I posit the way we understand other people is by simulating versions of them on our wetware. It's like how a computer can run many copies of other software as virtual machines.
If I'm in a conversation with someone, I am seeking to understand the meaning behind their words. One way I do that is by also trying to understand why they're saying the thing. For instance if someone is telling me about a great vacation they just went on, part of my brain is listening to the description of the amazing views, the delicious foods and painting a picture of what it was like.
Another part of my brain is flavoring the story with what it thinks the other persons intention are in telling the story. Are they trying to be friendly, do they want to impress me, make me jealous? This 'framing' of the story is done subtly, often without us noticing it's happening. We're drawing on our history with the person, our perspectives of them, and all of our desires and fears, and using it to imagine what they truly mean.
As part of this process, we've constructed a little version of the other person in our mental workspace.
We interact with these simulations in tons of ways - I might imagine what would happen if I started complimenting the person, or if suddenly I were to interrupt them and start talking. When I imagine doing the first thing, I feel a warmth in my chest, while if I imagine doing the second, I feel an unease in my gut. And this is just me simulating this make believe guy right over here!
My fake model is that when we simulate this guy, we're running the simulation on the same hardware we use to simulate ourselves, the mass of neurons that make up our brain. And the two get blended together, so when I imagine what it would be like to be rude to someone, I get data on the scenario by substituting "myself" in for him, feeling what they'd feel. This is my story of where empathy comes from.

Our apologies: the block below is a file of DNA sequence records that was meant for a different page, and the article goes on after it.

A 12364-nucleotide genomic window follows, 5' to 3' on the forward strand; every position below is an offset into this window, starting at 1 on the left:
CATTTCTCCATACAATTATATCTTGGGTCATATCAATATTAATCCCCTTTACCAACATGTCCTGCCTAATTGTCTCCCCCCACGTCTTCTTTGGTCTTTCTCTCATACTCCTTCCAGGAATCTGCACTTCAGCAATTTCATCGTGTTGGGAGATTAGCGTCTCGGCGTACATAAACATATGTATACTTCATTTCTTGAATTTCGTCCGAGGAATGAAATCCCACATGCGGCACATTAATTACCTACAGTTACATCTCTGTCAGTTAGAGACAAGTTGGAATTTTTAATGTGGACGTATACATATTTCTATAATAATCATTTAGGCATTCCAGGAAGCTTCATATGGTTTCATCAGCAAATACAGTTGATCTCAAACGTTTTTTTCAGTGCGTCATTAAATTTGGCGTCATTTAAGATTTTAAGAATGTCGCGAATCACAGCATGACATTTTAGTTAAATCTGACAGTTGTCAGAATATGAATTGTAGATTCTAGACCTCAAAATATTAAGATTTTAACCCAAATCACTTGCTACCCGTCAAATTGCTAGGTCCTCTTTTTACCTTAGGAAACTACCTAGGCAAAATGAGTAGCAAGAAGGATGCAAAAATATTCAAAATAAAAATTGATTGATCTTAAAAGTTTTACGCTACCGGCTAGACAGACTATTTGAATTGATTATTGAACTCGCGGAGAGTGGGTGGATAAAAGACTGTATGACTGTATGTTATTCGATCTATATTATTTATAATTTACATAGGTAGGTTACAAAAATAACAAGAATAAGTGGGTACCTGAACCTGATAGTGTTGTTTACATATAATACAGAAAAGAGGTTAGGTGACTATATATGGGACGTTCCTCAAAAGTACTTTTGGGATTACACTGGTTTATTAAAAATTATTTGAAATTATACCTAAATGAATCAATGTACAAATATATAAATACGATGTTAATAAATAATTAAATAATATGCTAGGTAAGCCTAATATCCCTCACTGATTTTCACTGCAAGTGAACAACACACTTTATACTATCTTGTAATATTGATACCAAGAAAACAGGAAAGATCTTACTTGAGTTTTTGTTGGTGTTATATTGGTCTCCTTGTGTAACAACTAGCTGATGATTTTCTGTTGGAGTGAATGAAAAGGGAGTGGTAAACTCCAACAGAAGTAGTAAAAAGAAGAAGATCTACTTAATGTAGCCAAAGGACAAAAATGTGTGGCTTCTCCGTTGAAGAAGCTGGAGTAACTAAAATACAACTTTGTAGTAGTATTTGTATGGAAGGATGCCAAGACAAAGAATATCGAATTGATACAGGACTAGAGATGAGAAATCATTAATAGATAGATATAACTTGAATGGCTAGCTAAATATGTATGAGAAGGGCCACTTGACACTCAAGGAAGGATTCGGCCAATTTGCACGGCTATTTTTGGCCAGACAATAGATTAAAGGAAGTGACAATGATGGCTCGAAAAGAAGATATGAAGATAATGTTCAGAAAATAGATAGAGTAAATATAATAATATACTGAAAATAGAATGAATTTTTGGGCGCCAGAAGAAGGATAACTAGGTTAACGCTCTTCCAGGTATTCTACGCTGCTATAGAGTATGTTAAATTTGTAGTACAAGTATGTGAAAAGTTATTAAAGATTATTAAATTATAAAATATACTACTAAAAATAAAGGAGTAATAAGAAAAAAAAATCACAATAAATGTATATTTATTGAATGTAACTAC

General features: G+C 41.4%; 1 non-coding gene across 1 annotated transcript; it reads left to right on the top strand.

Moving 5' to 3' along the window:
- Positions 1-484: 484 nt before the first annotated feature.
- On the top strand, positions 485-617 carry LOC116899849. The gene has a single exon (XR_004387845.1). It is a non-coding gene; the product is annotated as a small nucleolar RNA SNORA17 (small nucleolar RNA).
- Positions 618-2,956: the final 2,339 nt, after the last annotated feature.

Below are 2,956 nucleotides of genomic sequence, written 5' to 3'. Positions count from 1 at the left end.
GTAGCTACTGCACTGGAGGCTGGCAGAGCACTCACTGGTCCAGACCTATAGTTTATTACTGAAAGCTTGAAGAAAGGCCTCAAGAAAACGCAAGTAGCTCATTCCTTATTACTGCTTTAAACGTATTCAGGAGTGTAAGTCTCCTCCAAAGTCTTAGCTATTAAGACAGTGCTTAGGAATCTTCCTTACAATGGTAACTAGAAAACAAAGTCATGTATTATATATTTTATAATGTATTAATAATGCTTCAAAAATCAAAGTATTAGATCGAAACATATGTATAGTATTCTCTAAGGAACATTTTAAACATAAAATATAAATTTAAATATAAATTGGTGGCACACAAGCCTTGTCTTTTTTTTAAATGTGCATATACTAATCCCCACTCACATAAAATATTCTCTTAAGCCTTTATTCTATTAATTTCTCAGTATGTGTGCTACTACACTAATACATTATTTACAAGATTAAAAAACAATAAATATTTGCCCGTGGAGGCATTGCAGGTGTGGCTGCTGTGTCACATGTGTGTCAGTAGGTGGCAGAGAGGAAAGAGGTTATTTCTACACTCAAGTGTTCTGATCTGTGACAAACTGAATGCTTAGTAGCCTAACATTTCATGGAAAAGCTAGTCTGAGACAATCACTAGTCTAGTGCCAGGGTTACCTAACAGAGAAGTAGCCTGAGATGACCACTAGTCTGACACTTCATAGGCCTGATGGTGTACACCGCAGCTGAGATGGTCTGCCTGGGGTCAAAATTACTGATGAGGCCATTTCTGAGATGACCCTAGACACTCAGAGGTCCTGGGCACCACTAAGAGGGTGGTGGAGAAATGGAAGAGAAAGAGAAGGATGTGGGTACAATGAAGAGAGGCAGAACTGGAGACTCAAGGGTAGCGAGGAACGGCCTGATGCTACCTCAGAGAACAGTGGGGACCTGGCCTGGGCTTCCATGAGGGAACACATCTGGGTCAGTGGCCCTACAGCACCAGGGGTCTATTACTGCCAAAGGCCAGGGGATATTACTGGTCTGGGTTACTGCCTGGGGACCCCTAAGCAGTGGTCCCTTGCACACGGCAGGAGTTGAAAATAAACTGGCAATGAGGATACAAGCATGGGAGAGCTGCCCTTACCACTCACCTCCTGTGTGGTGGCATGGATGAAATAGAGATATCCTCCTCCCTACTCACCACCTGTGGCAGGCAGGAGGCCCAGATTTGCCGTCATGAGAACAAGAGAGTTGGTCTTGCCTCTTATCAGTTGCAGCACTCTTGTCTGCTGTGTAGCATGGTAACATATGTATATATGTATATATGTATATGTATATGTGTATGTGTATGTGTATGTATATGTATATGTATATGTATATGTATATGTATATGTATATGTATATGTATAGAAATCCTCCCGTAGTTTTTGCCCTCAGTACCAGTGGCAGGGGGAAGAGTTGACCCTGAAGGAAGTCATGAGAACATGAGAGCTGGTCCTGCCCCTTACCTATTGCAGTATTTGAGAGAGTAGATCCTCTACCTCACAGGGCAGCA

I think this is an important concept to have for several reasons:
Obstacles to orientation often result from avoiding imaginary pain: I've been blocked in taking actions because the flinch from the pain, when simulating the situation and how someone would interact, felt much more real and powerful than any abstract concern like doing the right thing. Noticing and owning the empathetic pain as coming from my own thoughts helps me treat it as an object. See also every book on Stoic thought ever.
It points at the danger of being too loose with your simulations: I get into this in Intellectual Horror, but I think running other people's mental software, if you're not careful with your virtual machines boundaries, can be bad for you.
Acausal coordination becomes possible: If I'm simulating you and you're simulating me, if the simulations are accurate enough we can engage in coordination and trade without ever talking with the other person. See Andrew Critch's Deserving Trust.
Simulating other people lets you bring them into your world: It's lonely imagining myself trapped in Plato's cave, with my internal life forever cut off from others. But if I can accurately simulate a friendly avatar of another, there's someone else in here with me.
If I'm trying to relate with someone I don't will myself to simulate them. Rather I let myself be curious, with the intention of understanding what the person who would say that thing must be like. I think we do similar things with ideas - simulate and relate to them.